The idea sprang from a conversation between Feng Wang, a faculty scientist in Berkeley Lab’s Materials Sciences Division whose research focuses on the control of light-matter interactions at the nanoscale, and Bianxiao Cui, who leads a research team at Stanford University that specializes in the study of nerve-cell signaling. Wang is also a UC Berkeley associate professor of physics, and Cui is an associate professor of chemistry at Stanford University.
“The basic concept was how graphene could be used as a very general and scalable method for resolving very small changes in the magnitude, position, and timing pattern of a local electric field, such as the electrical impulses produced by a single nerve cell,” said Halleh B. Balch, a co-lead author in the work. Balch is also affiliated with the Kavli Energy NanoSciences Institute and is a physics PhD student at UC Berkeley.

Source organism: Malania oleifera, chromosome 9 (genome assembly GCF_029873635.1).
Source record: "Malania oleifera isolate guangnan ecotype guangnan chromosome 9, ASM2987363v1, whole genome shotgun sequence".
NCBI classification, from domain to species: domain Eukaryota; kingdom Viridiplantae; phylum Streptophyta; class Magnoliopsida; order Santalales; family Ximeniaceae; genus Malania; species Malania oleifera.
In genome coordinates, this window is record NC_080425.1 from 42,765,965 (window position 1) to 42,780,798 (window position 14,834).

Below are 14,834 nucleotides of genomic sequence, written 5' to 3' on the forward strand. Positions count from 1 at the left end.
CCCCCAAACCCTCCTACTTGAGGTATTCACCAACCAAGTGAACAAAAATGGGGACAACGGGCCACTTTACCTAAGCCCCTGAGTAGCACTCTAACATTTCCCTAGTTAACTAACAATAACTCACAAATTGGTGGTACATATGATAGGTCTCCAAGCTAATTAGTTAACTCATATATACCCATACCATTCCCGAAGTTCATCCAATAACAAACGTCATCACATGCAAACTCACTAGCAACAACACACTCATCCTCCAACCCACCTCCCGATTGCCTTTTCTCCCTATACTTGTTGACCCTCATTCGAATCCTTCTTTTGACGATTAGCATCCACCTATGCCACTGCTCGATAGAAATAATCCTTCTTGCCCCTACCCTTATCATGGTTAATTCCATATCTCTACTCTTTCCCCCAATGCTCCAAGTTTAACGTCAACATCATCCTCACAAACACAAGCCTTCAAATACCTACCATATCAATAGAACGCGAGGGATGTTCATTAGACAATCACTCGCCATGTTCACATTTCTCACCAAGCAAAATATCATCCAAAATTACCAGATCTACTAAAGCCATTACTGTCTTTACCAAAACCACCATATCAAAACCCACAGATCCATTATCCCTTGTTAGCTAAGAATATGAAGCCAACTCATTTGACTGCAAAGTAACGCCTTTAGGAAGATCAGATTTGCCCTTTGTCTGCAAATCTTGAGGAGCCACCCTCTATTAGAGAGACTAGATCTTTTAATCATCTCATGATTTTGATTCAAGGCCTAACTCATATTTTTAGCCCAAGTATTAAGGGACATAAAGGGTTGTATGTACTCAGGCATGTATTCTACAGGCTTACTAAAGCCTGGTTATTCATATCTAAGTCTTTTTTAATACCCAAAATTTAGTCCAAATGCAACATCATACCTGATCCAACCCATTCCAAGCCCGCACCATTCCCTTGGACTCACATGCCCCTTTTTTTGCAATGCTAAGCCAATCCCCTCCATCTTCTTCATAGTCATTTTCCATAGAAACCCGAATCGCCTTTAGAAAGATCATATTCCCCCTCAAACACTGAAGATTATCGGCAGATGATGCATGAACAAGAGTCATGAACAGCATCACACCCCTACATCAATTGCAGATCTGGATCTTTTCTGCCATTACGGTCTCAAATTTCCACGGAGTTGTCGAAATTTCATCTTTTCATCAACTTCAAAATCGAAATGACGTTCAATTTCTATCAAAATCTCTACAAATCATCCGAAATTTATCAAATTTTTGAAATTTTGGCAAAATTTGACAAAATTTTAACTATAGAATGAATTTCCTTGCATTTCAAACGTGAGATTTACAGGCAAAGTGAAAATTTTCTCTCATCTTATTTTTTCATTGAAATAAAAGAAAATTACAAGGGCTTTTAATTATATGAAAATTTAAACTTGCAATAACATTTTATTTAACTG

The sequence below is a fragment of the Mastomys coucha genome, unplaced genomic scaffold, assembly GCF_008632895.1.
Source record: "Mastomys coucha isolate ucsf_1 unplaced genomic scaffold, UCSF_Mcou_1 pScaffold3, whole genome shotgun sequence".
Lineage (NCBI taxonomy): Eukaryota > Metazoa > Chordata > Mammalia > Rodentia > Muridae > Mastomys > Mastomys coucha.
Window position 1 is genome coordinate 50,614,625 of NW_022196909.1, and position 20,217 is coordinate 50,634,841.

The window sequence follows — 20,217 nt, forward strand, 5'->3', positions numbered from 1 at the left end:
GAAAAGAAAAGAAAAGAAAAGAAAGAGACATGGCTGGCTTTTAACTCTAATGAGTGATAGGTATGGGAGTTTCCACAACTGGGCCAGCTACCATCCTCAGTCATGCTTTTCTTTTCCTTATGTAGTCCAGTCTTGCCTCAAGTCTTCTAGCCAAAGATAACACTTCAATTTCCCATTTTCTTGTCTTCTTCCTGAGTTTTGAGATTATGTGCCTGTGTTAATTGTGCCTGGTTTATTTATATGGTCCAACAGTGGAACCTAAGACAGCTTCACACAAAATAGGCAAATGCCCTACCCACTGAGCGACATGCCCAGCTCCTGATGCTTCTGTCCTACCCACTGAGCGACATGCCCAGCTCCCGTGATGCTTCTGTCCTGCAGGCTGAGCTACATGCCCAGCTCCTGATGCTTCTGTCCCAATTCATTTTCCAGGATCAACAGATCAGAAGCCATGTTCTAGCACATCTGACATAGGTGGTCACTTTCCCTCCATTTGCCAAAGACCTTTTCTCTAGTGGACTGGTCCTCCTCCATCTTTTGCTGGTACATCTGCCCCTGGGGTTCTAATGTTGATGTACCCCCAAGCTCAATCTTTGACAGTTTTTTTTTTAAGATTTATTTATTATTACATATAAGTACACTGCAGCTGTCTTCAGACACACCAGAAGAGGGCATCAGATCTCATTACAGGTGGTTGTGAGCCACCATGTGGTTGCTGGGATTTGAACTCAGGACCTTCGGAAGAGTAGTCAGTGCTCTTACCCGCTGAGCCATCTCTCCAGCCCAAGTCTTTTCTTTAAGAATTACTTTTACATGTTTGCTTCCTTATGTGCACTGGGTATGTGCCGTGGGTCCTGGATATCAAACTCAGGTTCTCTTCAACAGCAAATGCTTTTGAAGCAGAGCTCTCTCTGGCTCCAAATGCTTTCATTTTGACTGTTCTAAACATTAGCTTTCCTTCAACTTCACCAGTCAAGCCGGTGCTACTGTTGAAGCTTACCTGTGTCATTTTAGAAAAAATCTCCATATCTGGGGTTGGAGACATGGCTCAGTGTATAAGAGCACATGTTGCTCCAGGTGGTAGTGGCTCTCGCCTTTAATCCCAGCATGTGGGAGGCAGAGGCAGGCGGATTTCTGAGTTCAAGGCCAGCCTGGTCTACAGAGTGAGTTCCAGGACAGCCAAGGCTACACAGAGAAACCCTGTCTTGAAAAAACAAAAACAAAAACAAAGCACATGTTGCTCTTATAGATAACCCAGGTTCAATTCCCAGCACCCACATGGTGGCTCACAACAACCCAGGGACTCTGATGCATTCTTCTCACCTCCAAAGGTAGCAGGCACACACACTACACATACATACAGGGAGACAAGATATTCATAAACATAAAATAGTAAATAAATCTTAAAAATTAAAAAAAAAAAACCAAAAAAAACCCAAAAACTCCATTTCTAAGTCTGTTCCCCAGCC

“One of the outstanding problems in studying a large network of cells is understanding how information propagates between them,” Balch said.
Other techniques have been developed to measure electrical signals from small arrays of cells, though these methods can be difficult to scale up to larger arrays and in some cases cannot trace individual electrical impulses to a specific cell.
Also, Cui said, “This new method does not perturb cells in any way, which is fundamentally different from existing methods that use either genetic or chemical modifications of the cell membrane.”
The new platform should more easily permit single-cell measurements of electrical impulses traveling across networks containing 100 or more living cells, researchers said.